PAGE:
Even a 25″ blade on a ten HP motor couldn’t cut it. But it did wrap it around the shaft and stalled the motor. All 20 feet of the cable were gone from my yard.
He had to push his mower to the garage and spent the rest of the day disassembling his mower to untangle the mess.
It was the last time he went on my lawn.”
“This wasn’t my proudest moment, but this was around my twenties.
There were five or six guys, foreign university students, who lived below me in a condo complex. They took all the parking, including mine, with new Porches and Lambos. These cars would last maybe two weeks. First, you’d see a dent, then a bigger dent. Then the car would disappear and be replaced by another new one in a different color.
I didn’t really care, but they hung out on the stairs every day and would not let me pass to get to and from my vehicle. They would pinch my arms and grab at me, and they said stuff I could only assume wasn’t nice. The landlord didn’t care, he was getting well paid. These guys had diplomatic immunity, so normal or official reactions were a moot point.
The final straw was over laundry.
There were maybe eight washers in the laundry room. One Saturday morning I took my stuff and put it in two of them, then returned to my place. I waited 30 minutes then returned to put everything in the dryer.
When I got there, I saw all of my clothes strewn all over the floor, wet, and they had been walked on. I opened the washers I had used to see my neighbors below had put their stuff in there instead, it was all light-colored. All the washers were now taken. They were laughing and joking on the stoop when I returned with my armload of soaking wet and soiled clothes. One of them pinched my arm; another pulled my hair.
That’s it, I was done.
So I went to the store. I bought ten bottles of neon pink Rit dye.
The next Saturday, I left my condo before they got up with my neon pink dye in hand and hid my vehicle on the other side of the complex. I checked the laundry room, and no one was using it. Then I waited in ambush, reading in the rec. center where I had full view. Sure enough, here they all came with their laundry. After they left the laundry room, I put two to three bottles of the dye in each of their washers.
The display that followed was pretty epic. One was screaming, ripping, and rending the pink garments, another was insanely throwing them in the pool. Another ran to the manager’s office. I could hear him screaming in a foreign language. Someone called the police. I’m not sure at all what followed that day, but they moved out before noon.
Would I choose that same response or path today? No.”
Trick Of The Mind
“To start with some background information, my wife (then fiancée) had saved up enough to move into a fairly luxurious apartment in an affluent area. Our first place, our safe place.
Unfortunately, the barrier to entry in this building was just a thing called money. So when a couple of rude people with too much money found the place they moved in. Months after us.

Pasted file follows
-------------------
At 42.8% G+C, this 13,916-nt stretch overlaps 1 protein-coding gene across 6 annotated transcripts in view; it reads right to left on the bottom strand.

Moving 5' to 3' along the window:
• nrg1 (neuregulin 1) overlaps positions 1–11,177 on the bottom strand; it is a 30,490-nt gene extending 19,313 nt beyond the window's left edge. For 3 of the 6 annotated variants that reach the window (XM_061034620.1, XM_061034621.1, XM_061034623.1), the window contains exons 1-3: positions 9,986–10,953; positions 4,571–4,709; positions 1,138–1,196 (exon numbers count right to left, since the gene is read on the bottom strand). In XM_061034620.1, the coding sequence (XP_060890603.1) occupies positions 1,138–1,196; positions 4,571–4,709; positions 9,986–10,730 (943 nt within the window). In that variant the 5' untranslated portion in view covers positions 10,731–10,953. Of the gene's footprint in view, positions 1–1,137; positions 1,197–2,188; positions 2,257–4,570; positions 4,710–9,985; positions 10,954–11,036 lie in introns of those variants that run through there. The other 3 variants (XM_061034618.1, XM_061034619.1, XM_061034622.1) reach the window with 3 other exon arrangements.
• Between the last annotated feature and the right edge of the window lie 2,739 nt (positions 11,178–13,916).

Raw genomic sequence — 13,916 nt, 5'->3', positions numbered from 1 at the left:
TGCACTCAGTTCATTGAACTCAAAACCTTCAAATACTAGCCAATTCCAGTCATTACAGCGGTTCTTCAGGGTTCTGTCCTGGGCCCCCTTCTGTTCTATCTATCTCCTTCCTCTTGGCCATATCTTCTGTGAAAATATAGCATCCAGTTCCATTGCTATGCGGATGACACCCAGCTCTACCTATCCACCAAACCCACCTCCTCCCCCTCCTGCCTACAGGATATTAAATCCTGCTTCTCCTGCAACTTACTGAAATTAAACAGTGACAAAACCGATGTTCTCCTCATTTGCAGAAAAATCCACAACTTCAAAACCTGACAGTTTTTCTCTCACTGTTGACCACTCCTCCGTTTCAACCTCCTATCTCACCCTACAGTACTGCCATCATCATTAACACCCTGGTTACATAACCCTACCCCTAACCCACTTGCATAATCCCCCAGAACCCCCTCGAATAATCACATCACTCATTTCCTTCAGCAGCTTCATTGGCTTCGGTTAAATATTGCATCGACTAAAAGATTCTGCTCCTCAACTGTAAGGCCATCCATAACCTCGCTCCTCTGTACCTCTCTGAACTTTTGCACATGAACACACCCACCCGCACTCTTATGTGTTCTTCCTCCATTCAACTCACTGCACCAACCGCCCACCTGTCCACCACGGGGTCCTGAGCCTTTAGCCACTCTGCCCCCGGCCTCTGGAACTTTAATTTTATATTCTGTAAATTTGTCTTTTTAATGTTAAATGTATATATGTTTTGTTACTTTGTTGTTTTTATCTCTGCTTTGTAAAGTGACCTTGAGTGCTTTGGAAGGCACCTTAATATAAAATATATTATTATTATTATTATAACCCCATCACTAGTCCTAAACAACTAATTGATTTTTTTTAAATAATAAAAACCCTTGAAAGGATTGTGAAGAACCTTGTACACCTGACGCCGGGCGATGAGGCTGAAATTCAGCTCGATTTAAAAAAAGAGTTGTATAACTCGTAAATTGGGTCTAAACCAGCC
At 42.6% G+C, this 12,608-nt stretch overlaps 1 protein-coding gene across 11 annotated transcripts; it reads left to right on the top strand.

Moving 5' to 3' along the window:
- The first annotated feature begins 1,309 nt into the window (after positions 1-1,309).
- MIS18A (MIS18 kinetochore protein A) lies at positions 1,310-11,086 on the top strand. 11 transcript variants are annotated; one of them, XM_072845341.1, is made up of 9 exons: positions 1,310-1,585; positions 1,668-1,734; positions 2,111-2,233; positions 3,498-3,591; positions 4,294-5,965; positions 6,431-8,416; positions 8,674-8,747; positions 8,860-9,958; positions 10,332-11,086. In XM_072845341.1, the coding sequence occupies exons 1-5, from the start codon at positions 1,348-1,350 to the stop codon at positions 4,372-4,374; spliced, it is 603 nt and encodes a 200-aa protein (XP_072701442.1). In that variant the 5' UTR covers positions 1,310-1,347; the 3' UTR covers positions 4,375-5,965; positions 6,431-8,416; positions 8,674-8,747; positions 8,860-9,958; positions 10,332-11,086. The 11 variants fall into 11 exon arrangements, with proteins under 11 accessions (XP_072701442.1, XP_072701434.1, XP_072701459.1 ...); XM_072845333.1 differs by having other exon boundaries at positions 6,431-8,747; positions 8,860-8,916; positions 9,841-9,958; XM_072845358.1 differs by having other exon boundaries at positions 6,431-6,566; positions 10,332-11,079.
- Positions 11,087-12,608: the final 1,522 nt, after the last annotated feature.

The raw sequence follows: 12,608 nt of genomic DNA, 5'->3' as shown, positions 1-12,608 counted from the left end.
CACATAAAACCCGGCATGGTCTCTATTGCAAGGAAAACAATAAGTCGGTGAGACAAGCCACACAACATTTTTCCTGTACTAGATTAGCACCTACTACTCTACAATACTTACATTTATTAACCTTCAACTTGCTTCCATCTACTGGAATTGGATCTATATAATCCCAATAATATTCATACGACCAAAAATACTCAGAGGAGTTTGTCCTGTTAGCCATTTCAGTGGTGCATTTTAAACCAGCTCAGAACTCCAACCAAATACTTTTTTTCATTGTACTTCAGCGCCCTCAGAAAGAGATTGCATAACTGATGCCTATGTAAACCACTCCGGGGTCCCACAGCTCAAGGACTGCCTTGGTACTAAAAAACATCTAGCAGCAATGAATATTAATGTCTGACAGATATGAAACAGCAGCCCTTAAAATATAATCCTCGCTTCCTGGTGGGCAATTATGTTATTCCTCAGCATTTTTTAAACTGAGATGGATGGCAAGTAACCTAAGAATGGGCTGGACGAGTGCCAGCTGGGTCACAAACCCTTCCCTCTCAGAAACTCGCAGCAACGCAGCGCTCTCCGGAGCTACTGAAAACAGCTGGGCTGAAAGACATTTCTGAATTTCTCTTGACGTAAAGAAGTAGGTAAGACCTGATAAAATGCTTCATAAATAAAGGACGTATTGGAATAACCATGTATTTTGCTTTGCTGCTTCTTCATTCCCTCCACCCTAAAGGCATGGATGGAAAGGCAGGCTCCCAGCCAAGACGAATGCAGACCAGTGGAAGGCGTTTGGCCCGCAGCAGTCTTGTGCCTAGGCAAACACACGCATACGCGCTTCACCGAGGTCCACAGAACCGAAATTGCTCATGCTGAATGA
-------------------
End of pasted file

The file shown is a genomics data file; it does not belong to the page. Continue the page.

They liked to show off how rich they were by using the halls and common corridors by placing their shoes in pairs along the passages. Hundreds of very expensive pairs of shoes and trainers. After a week, my upstairs neighbor and I put them all in a few bin bags and piled them up by their front door. The next day, I came home to their shoes neatly stacked in the corridors again. They weren’t getting the message. I printed off a letter from the building management using a letterhead made up of logos nicked from their website. It stated their shoes were a risk to people if there was a building fire, as in a smoke-filled corridor they presented a trip hazard. They were moved within hours.
They had a large sound system, much like the kind you’d find on a festival stage. It was very loud and very bass heavy. They rented it out to people and promoted local club nights. To this end, they invited people around to demonstrate their kit, DJ abilities, and the like all night during weeknights.
I tried knocking on their door when the music went off but only got a ‘bug off’ muttered since they knew what they’d done.
Not to be outfoxed and ignored, as the next night bought louder music, I slipped down to the basement and flipped their breakers off, then back on after ten minutes. Just for good measure, I killed the hallway lights so they’d think the whole building was out.
Once electrically was restored, profuse apologies were heard in their flat as a local nightclub owner didn’t get his demo and went home.
The next night was the same, so I resumed flipping breakers. Only this time I had killed it, restored power, killed it again and repeated this for five minutes. Until I heard a loud crack in their apartment followed by lots of swearing.
I crept back upstairs, listened outside their front door, and heard ‘It’s all messed up.’
My breaker flipping had toasted a few grand worth of kit that they didn’t know how to repair.
Given a few weeks of not earning because their kit was up the wazoo, they didn’t make rent and got chucked out. The landlord retained their deposit and kit because they’d trashed the place.
Score one for me and zero for them.”